Sessions / Teacher Efficacy
The number of students with special educational needs (SEN) in Japan is rising in both primary and secondary contexts (Isogai, 2017), and in institutes of higher education (JASSO, 2019). In recent years, different special education policies have been aimed at these different levels of education. To improve English language teacher efficacy with respect to students with SEN, this presentation will examine various special education policies as they intersect with English language education policy across contexts.
This presentation explores how cognition and teaching context shape the mental lives of nonnative English teachers in Japan. Duoethnographic perspectives highlight the analysis of semi-structured conversations on three main themes: academic diaspora, lived experiences, and native speakerism in the workplace. This presentation aims to be a springboard for future directions that could help uplift the collective reputation of nonnative English teachers and promote educational equity.
We present the results from a global study (1,500+ participants, 102 countries) of teachers and learners coping with the transition to emergency remote instruction. Looking at circumstances, behaviours, attitudes and psychological traits, we identify a positive-valence giant component of beliefs, attitudes and behaviours associated with self-regulation/leadership-organisation potential, engagement/openness, positive orientation, and social skills/contacts, and a negative periphery concerning family relationships, future expectations, and remote instruction-related experiences and perspectives on students’ coping.
The presenters’ university’s self-access lounge offers an opportunity for intercultural community-building and English-speaking practice outside the classroom. English Chat Time (ECT) sessions are supervised by full-time teachers, but mainly conducted by international teaching assistants (TAs), who are not required to be from English-speaking countries. This presentation analyzes the ECT program from the perspectives of the teachers who are contractually required to oversee the sessions, suggesting ways to improve teacher efficacy in other self-access conversation lounges.
What is effective English language teaching? What competencies do English teachers need to possess to become exemplary language teaching professionals in this digital age? The answers of these questions encompass aspects such as teachers’ proficiency, social and cultural contexts, teachers’ pedagogical skills, the role of content knowledge, community of practice, professionalism, etc. This presentation will explore the knowledge, beliefs, and skills English teachers need to possess to make their teaching exemplary.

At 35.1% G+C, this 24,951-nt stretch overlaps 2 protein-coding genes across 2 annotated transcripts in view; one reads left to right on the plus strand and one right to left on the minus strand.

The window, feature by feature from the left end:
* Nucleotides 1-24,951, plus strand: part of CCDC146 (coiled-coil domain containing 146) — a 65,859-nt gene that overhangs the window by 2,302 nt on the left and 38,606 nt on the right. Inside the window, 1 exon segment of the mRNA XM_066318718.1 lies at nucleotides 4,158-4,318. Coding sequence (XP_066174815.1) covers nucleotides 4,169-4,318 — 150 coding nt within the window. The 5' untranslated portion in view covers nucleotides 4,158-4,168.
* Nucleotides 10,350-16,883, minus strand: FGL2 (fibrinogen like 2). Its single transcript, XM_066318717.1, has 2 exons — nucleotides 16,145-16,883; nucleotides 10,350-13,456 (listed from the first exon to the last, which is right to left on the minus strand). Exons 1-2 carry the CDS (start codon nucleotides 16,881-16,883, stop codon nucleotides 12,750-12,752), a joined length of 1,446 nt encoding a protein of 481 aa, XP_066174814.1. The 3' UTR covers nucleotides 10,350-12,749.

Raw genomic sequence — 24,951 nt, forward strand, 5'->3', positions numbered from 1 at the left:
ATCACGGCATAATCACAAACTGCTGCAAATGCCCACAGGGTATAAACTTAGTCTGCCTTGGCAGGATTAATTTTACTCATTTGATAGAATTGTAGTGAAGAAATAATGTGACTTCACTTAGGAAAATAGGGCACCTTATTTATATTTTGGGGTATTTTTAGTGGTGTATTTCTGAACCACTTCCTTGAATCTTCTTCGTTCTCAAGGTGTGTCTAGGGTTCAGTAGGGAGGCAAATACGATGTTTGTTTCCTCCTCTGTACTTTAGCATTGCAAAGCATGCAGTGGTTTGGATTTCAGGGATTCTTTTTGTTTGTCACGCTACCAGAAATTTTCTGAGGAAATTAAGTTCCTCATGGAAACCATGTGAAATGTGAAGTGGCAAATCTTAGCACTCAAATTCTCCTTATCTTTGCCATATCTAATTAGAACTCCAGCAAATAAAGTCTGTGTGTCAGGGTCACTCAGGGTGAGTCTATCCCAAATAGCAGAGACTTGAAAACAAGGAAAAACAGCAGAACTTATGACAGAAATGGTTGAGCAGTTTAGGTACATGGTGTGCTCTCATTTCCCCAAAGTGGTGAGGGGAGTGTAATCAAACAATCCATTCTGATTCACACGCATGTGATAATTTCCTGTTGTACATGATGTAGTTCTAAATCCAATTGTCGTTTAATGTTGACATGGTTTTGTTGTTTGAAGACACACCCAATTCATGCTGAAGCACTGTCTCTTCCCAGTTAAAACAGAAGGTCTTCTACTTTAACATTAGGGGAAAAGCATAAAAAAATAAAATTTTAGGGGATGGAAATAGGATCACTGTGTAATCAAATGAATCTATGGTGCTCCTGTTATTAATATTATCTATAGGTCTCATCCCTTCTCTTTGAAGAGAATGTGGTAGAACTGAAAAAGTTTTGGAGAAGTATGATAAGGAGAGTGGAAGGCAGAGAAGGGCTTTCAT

There seems to be no established “methodology” to teach a large class. The bigger the class size becomes; the longer things take. The physical and psychological impacts, such as visual and audio effects, and class rapport, must also be considered. The presenter will suggest some ways to reduce time lags and maximize class efficacy from her experiences. In addition, she will show a comparison of seating arrangements, test scores, and an evaluation of the class.
We all work hard to teach, but are we teaching smart? Teaching smart helps students take greater care and control of their learning, online or face-to-face. We’ll discuss some reasons how and why we should teach smart from creating intentional spaces to utilizing technology better. Using examples from National Geographic Learning’s digital support materials, we’ll look at a range of intentional spaces where learners can holistically acquire better communication skills for fluency and confidence.
This talk explores the importance of non-native English-speaking teacher (NNEST) motivation, and self-efficacy. Teachers with high levels of wellbeing foster students who are likewise productive and motivated. Considering the significance of this relationship, why has NNEST work-life balance and wellbeing been overlooked? Additionally, JET Programme issues, together with practicum and in-service training considerations will be scrutinized. How can they be improved in order to enhance NNEST self-confidence and increase the efficacy of ongoing reforms?
Workplace interaction and social support can have a significant effect upon the cognition and development of novice teachers as they navigate the transition between training and teaching. This paper reports on findings from a qualitative longitudinal case-study of five novice EFL teachers, exploring the positive and negative influences which interaction with colleagues and wider social support had upon their cognition and development during this formative time.